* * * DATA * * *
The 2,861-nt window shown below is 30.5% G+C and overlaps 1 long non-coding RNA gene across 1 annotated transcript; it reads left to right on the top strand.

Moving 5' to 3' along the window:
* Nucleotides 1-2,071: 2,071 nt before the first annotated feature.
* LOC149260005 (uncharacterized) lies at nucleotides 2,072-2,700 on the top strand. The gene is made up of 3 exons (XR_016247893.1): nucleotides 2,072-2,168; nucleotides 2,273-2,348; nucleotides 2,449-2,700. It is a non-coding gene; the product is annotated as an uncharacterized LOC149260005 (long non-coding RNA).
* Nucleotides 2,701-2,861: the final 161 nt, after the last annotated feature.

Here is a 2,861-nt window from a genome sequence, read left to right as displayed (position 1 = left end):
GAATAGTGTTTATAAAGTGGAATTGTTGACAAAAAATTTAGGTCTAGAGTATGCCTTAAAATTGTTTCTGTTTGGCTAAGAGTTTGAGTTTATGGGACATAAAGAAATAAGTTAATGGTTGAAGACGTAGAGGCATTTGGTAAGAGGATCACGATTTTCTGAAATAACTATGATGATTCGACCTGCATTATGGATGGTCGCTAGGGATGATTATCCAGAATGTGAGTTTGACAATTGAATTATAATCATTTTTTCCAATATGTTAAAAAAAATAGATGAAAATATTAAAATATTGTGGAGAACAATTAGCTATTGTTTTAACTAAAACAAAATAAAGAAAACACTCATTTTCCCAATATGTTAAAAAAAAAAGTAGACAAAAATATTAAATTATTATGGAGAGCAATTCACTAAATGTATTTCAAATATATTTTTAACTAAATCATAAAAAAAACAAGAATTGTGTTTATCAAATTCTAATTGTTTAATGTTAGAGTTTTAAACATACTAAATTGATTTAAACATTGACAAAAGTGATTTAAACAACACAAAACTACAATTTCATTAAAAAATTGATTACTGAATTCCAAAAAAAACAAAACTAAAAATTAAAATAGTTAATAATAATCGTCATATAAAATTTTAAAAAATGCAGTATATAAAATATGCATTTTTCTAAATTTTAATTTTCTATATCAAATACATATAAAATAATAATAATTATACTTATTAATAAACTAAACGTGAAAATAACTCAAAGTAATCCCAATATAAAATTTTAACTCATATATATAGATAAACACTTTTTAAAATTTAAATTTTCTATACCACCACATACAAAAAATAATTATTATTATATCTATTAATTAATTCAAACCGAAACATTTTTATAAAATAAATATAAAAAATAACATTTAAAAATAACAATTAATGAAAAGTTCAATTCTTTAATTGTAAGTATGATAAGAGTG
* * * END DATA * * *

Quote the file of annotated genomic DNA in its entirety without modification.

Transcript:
The 2,861-nt window shown below is 30.5% G+C and overlaps 1 long non-coding RNA gene across 1 annotated transcript; it reads left to right on the top strand.

Moving 5' to 3' along the window:
* Nucleotides 1-2,071: 2,071 nt before the first annotated feature.
* LOC149260005 (uncharacterized) lies at nucleotides 2,072-2,700 on the top strand. The gene is made up of 3 exons (XR_016247893.1): nucleotides 2,072-2,168; nucleotides 2,273-2,348; nucleotides 2,449-2,700. It is a non-coding gene; the product is annotated as an uncharacterized LOC149260005 (long non-coding RNA).
* Nucleotides 2,701-2,861: the final 161 nt, after the last annotated feature.

Here is a 2,861-nt window from a genome sequence, read left to right as displayed (position 1 = left end):
GAATAGTGTTTATAAAGTGGAATTGTTGACAAAAAATTTAGGTCTAGAGTATGCCTTAAAATTGTTTCTGTTTGGCTAAGAGTTTGAGTTTATGGGACATAAAGAAATAAGTTAATGGTTGAAGACGTAGAGGCATTTGGTAAGAGGATCACGATTTTCTGAAATAACTATGATGATTCGACCTGCATTATGGATGGTCGCTAGGGATGATTATCCAGAATGTGAGTTTGACAATTGAATTATAATCATTTTTTCCAATATGTTAAAAAAAATAGATGAAAATATTAAAATATTGTGGAGAACAATTAGCTATTGTTTTAACTAAAACAAAATAAAGAAAACACTCATTTTCCCAATATGTTAAAAAAAAAAGTAGACAAAAATATTAAATTATTATGGAGAGCAATTCACTAAATGTATTTCAAATATATTTTTAACTAAATCATAAAAAAAACAAGAATTGTGTTTATCAAATTCTAATTGTTTAATGTTAGAGTTTTAAACATACTAAATTGATTTAAACATTGACAAAAGTGATTTAAACAACACAAAACTACAATTTCATTAAAAAATTGATTACTGAATTCCAAAAAAAACAAAACTAAAAATTAAAATAGTTAATAATAATCGTCATATAAAATTTTAAAAAATGCAGTATATAAAATATGCATTTTTCTAAATTTTAATTTTCTATATCAAATACATATAAAATAATAATAATTATACTTATTAATAAACTAAACGTGAAAATAACTCAAAGTAATCCCAATATAAAATTTTAACTCATATATATAGATAAACACTTTTTAAAATTTAAATTTTCTATACCACCACATACAAAAAATAATTATTATTATATCTATTAATTAATTCAAACCGAAACATTTTTATAAAATAAATATAAAAAATAACATTTAAAAATAACAATTAATGAAAAGTTCAATTCTTTAATTGTAAGTATGATAAGAGTG